South Sudan has cleared its debts to the East African Community (EAC), according to a statement by its government.
The country, which joined the bloc in 2016, said it has paid $7 million to the EAC, covering both the arrears and the current 2023–24 financial year.
The statement did not specify when the country paid its previous dues, which amounted to hundreds of millions of dollars.
Finally, South Sudan pays EAC 7000,000 pic.twitter.com/BFj4i0CTT9
— Sheila Ponnie (@PonnieSheila) November 10, 2023
The announcement comes ahead of the 23rd Ordinary EAC Summit, where South Sudan President Salva Kiir will take over as the new chair of the regional body.
The Summit, which is the supreme organ of the community, will be held at the Ngurdoto Mountain Lodge near Arusha on November 23 and 24.
📌 EAC Heads of State are set to convene for the 23rd Ordinary Summit of the EAC Heads of State.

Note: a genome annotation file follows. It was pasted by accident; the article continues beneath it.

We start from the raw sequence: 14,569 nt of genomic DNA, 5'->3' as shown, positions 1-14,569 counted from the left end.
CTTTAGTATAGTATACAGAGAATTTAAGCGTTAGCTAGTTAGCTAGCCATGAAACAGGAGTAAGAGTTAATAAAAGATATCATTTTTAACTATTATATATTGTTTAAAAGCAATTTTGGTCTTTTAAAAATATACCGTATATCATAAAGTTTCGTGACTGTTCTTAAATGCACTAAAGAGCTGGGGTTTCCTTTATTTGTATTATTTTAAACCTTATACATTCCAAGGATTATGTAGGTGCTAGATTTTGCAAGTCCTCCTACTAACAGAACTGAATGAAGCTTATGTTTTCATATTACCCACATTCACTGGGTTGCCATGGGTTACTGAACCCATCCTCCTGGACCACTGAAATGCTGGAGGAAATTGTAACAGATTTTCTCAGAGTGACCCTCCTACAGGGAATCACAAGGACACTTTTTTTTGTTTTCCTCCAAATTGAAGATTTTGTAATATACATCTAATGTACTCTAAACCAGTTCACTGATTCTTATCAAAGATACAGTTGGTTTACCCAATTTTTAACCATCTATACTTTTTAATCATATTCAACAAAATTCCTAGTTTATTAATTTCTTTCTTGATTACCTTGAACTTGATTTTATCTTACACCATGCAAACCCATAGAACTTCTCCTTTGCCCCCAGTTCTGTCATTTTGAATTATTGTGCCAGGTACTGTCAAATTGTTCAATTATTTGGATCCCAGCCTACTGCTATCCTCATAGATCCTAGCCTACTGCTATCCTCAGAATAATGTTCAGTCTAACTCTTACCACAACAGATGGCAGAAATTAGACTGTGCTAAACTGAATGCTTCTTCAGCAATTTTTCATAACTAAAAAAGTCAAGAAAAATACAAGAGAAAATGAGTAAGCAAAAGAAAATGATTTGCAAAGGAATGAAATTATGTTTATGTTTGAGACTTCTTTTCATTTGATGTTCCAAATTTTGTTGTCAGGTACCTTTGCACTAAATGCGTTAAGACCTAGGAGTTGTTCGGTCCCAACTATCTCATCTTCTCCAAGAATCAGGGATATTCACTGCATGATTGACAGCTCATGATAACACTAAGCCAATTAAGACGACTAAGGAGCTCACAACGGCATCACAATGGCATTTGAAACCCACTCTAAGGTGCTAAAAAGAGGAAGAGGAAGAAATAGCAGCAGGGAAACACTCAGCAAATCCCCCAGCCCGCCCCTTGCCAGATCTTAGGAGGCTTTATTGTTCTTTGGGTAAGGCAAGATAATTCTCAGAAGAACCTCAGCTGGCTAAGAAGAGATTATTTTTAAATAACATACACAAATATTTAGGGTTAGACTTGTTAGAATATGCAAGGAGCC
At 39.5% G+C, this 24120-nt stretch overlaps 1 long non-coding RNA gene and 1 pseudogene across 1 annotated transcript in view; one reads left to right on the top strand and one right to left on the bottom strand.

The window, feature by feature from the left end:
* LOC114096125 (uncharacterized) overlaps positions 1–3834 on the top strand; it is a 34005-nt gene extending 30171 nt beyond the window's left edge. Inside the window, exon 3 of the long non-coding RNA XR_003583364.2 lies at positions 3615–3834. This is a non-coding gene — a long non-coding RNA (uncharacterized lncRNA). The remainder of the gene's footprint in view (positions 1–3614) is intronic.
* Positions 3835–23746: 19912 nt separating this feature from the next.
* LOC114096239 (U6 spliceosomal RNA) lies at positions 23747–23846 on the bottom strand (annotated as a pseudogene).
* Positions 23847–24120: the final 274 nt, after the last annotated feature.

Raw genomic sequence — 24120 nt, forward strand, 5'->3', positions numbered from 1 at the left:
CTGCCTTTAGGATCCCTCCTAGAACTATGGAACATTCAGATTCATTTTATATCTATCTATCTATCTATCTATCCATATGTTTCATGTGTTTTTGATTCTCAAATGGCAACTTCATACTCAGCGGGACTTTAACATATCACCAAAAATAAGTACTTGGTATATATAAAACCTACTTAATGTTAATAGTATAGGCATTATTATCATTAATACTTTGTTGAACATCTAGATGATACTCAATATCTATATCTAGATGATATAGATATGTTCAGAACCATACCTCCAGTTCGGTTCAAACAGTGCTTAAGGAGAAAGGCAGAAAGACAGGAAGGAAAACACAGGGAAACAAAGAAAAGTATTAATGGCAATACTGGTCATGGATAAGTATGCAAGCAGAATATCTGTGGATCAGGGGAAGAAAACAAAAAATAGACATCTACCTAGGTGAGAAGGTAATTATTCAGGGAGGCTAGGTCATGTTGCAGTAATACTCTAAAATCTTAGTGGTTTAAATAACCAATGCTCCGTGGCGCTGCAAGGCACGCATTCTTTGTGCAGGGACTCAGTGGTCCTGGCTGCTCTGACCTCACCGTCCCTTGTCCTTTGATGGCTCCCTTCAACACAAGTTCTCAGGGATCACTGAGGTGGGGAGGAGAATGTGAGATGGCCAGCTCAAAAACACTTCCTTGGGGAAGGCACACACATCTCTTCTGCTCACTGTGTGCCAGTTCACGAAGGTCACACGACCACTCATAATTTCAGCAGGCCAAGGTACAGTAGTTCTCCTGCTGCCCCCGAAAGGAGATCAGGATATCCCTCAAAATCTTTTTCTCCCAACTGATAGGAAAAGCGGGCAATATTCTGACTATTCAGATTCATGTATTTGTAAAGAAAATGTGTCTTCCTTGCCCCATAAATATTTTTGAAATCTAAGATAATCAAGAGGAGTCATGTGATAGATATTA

🗓️ 24th November, 2023
— East African Community (@jumuiya) November 13, 2023
This will be the first time for Mr. Kiir, whose country has been plagued by civil war, to lead the seven-nation bloc.
He will succeed President Evariste Ndayishimiye of Burundi, who became the Chair in July 2022.
Earlier, the East African Legislative Assembly (Eala) warned that countries that fail to pay their mandatory contributions could face sanctions, such as being barred from hosting any regional events or getting any jobs in the EAC institutions.
The Eala passed a motion by Kenyan lawmaker Godfrey Maina Mwangi and seconded by Tanzanian lawmaker Abdullah Hasnuu Makame, urging the partner states to honour their financial obligations.
Article 132(4) of the EAC Treaty states that the budget of the Community shall be funded by equal contributions by the partner states and the remainder by the development partners.
As of last week, only Tanzania and Kenya had paid their contributions in full, while Uganda, Rwanda, and Burundi had paid partially. There was no information on the contributions from DR Congo, the newest member.
The EAC has a budget of $103.8 million for the 2023–24 financial year, the highest in four years.
Each of the seven member states is expected to contribute about $7 million to $8 million.